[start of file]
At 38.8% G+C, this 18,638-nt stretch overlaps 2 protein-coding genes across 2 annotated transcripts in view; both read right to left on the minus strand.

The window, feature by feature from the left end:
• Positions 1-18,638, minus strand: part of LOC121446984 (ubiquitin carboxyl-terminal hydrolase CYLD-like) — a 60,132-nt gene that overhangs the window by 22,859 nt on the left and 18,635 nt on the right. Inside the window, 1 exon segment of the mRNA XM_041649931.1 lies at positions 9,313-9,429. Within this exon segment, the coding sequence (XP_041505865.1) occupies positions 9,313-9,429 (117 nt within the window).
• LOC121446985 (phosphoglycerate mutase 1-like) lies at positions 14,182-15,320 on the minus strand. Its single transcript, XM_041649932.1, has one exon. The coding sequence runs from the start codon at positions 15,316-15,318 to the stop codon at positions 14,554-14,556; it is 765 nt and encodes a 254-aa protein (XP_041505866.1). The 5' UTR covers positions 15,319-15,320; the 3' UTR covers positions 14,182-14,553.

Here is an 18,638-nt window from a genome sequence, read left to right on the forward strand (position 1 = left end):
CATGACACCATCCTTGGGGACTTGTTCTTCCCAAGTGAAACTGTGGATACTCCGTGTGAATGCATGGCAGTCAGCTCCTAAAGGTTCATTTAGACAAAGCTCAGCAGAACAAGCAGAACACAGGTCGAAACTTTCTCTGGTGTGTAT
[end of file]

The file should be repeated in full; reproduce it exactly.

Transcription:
At 38.8% G+C, this 18,638-nt stretch overlaps 2 protein-coding genes across 2 annotated transcripts in view; both read right to left on the minus strand.

The window, feature by feature from the left end:
• Positions 1-18,638, minus strand: part of LOC121446984 (ubiquitin carboxyl-terminal hydrolase CYLD-like) — a 60,132-nt gene that overhangs the window by 22,859 nt on the left and 18,635 nt on the right. Inside the window, 1 exon segment of the mRNA XM_041649931.1 lies at positions 9,313-9,429. Within this exon segment, the coding sequence (XP_041505865.1) occupies positions 9,313-9,429 (117 nt within the window).
• LOC121446985 (phosphoglycerate mutase 1-like) lies at positions 14,182-15,320 on the minus strand. Its single transcript, XM_041649932.1, has one exon. The coding sequence runs from the start codon at positions 15,316-15,318 to the stop codon at positions 14,554-14,556; it is 765 nt and encodes a 254-aa protein (XP_041505866.1). The 5' UTR covers positions 15,319-15,320; the 3' UTR covers positions 14,182-14,553.

Here is an 18,638-nt window from a genome sequence, read left to right on the forward strand (position 1 = left end):
CATGACACCATCCTTGGGGACTTGTTCTTCCCAAGTGAAACTGTGGATACTCCGTGTGAATGCATGGCAGTCAGCTCCTAAAGGTTCATTTAGACAAAGCTCAGCAGAACAAGCAGAACACAGGTCGAAACTTTCTCTGGTGTGTAT